Oak Hammock Marsh Interpretive Centre gets $6M boost

By | September 10, 2020

A migratory bird hot spot and popular wetland education site north of Winnipeg is getting a funding boost.

The Manitoba government and Interlake Community Foundation are creating a $6-million endowment fund for the Oak Hammock Marsh Interpretive Centre.

Provincial officials said the government contribution will generate $270,000 annually for the centre, a 20 per cent increase over the government operating grant currently in place. 

“This investment by the province will allow us to leverage the best in conservation science and education,” Karla Guyn, CEO of Ducks Unlimited Canada, said in a statement on Thursday.

“It provides the financial stability needed to ensure our award-winning facility can continue providing Manitobans and visitors from around the world with hands-on opportunities to learn about wetlands and the critical role they play in building a sustainable future.”

The conversion of wetlands to farmland has led to more than 100,000 hectares of wetland loss in southern Manitoba in the past 30 years, Ducks Unlimited Canada officials say. About 70 per cent of wetlands in the southwest have disappeared, and 90 per cent in the Red River Valley are gone.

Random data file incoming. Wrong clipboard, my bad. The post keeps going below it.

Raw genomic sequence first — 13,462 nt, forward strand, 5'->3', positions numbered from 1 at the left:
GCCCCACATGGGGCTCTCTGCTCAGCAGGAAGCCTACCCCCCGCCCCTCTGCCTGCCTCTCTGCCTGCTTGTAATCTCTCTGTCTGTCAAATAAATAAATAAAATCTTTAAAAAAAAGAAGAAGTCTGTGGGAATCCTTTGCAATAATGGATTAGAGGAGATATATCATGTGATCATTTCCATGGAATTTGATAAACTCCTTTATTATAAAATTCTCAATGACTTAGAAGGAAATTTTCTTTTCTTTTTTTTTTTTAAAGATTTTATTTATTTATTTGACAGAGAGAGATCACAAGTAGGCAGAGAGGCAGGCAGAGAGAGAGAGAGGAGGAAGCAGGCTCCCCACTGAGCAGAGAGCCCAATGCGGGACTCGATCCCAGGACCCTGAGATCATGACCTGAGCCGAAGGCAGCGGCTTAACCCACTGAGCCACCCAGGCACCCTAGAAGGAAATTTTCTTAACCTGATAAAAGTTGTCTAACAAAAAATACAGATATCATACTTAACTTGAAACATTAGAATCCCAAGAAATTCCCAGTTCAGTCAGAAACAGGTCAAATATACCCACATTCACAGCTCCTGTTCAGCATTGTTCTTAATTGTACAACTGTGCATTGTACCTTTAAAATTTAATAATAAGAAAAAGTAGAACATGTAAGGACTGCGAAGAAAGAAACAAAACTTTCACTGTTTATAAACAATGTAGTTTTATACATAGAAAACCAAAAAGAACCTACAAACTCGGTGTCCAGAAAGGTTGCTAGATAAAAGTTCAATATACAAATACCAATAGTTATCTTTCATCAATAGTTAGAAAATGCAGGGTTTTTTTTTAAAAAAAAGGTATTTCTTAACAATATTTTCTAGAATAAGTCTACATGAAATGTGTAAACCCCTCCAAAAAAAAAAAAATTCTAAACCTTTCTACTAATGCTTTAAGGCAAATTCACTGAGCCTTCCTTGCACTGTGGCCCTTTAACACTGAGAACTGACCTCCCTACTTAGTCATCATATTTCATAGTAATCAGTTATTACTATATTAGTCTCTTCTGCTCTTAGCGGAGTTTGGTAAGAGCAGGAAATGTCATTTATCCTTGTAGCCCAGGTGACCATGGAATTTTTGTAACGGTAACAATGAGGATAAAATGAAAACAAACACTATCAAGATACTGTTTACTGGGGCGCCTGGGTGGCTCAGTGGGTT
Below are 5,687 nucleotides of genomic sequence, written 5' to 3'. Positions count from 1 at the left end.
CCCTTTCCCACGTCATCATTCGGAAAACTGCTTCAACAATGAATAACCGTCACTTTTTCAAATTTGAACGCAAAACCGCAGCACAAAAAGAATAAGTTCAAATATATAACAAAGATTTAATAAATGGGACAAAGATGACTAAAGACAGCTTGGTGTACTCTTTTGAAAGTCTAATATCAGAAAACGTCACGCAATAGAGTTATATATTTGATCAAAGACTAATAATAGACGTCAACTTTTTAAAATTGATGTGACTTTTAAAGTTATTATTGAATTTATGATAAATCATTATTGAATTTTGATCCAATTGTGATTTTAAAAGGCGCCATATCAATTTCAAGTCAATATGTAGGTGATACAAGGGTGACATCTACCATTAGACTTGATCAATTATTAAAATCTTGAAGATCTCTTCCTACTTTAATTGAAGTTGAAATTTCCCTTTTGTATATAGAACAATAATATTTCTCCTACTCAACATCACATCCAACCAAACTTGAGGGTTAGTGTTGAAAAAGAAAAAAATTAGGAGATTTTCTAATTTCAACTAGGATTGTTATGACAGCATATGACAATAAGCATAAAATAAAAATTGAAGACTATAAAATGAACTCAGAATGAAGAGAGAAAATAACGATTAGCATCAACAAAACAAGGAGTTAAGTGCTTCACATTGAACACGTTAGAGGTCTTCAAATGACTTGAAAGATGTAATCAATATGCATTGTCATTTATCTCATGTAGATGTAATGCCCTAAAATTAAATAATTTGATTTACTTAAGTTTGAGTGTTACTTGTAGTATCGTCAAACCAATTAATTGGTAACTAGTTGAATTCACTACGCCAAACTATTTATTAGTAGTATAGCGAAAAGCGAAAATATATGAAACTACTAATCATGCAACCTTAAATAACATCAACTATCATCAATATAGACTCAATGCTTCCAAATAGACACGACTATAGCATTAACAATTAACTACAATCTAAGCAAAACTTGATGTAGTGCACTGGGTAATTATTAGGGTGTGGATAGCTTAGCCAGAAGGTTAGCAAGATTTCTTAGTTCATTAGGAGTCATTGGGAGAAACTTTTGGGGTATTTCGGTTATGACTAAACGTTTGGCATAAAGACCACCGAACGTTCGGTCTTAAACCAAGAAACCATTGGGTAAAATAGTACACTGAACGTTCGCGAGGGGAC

The endowment fund is meant to ensure the Oak Hammock interpretive centre has permanent, stable funding. The endowment replaces a $225,000-per-year commitment to the centre the province announced in spring 2019.

As part of the endowment announcement, Ducks Unlimited, which is headquartered at Oak Hammock and co-manages the site with the province, will rename the centre the Harry J. Enns Wetland Discovery Centre.

Oak Hammock Marsh Interpretive Centre is about 30 kilometres north of Winnipeg. (Google Maps)

Enns, a member of the legislative assembly for Lakeside from 1966-2003, supported the creation of Oak Hammock over three decades ago.

“Our dad understood the benefits of this project both for Ducks Unlimited Canada, which he admired as a first-class organization, and to the thousands of Manitobans who would be able to visit the interpretive centre to experience first-hand the wonders and importance of a living wetland,” Andrew Enns, son of Harry J. Enns, said in a statement.

The 36-square-kilometre restored prairie marsh draws hundreds of thousands of waterfowl and other species through each migration season and is home to many breeding birds during the summer.

Oak Hammock, located just east of Stonewall, also holds one of Manitoba’s final remaining patches of tall grass prairie, 30 kilometres of trails through the wetland, a theatre and more.

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